By the time your dog hits the age of 10, you may notice that he is starting to slow down. While he still may still want to run and play, and may still be able to do it, he may also be a bit stiff when he rises from sleeping due to developing arthritis and may run out of steam sooner than he used to when he was younger. He may not hear as well, either.

If you aren’t doing it already, consider putting your dog on a joint supplement to help with arthritis. Commercial supplements containing glucosamine, chondroitin and the organic compound MSM (Methylsulfonylmethane) can be helpful. If the arthritis is causing your dog a lot of pain, talk to your vet about a prescription medication.

Dogs this size who have reached the age of 10 should see a veterinarian twice a year for an exam. The vet will check your dog’s teeth and ears, and listen to his heart and lungs. The vet may also recommend blood work at least once a year to get an idea of your dog’s overall internal health. If your dog is having any liver or kidney issues — something that can happen when dogs start to get older — the problems will be revealed in the blood results. Your vet may suggest a special diet to help with these issues.

If your 10-year-old dog is starting to lose his eyesight, or is feeling pain from arthritis, you may notice some signs of anxiety in your pet. Shaking, cowering or refusing to participate in activities he used to enjoy can all be signs that something is bothering your dog. Take him to a veterinarian for a complete exam. Once you know what is causing his distress, your vet can help you with pain medication if arthritis is the issue or advice on how to help your dog cope with the loss of his sight.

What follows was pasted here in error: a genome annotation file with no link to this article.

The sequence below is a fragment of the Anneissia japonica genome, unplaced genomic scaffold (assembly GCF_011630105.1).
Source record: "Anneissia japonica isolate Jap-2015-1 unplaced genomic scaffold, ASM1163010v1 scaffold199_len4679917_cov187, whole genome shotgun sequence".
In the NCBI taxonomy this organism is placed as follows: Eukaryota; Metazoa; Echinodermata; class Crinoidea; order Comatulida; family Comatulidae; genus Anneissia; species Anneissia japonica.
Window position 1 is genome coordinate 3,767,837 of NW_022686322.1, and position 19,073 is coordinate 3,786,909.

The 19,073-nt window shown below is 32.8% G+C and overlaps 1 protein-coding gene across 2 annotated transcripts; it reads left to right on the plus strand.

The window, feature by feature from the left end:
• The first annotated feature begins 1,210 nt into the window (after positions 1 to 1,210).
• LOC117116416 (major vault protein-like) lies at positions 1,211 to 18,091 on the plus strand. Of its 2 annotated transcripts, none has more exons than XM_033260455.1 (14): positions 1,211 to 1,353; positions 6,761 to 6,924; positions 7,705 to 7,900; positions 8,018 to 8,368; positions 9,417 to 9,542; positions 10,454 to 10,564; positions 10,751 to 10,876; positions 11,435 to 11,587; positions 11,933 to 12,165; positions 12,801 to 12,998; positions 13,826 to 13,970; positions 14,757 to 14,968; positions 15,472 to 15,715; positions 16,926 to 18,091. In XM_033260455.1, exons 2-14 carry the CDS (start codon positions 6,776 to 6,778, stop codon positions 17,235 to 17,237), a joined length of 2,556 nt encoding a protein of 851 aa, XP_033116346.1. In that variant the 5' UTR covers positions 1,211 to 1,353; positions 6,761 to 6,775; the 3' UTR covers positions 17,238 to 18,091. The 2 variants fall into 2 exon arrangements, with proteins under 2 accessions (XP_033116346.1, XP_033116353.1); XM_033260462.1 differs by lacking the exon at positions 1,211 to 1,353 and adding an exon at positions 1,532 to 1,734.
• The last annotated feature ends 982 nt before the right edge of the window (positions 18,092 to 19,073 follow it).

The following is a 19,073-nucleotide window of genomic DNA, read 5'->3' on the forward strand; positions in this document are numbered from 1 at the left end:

At age 10, your dog still has plenty of love to give and life to enjoy. Support him with quality food, plenty of attention and regular vet visits. Remember that exercise is still important at this age, and keeping his weight down will help with any arthritis that might be developing. With good care, you’ll have him for years to come.

Should you teach your 10-year-old dog sign language?

Teaching a dog sign language.

Teaching an older dog sign language has many benefits. Photography ©Peter-verreussel | Getty Images.

If your 10-year-old dog still has his hearing, this is a good time to teach him sign language. Eventually his hearing may disappear altogether, so using visual cues now will help later on when he can’t hear your words. Learn the visual cues at least for:

  1. His name
  2. Yes or good boy
  3. Sit
  4. Come
  5. Stay
  6. Lie down
  7. Sleep time

A trainer can work with you on teaching your dog these visual cues, or you can go to deafdogsrock.com to see signs that organization recommends using with deaf dogs.

Thumbnail: Photography ©kreinick | Getty Images.

About the author

An award-winning writer and editor, Audrey Pavia is a former managing editor at Dog Fancy magazine and former senior editor of The AKC Gazette. She is the author of The Labrador Retriever Handbook (Barrons) and has written extensively on horses, as well as other pets. She shares her home in Norco, California, with two rescue dogs, Candy and Mookie.

Editor’s note: This article first appeared in Dogster magazine. Have you seen the new Dogster print magazine in stores? Or in the waiting room of your vet’s office? Subscribe now to get Dogster magazine delivered straight to you!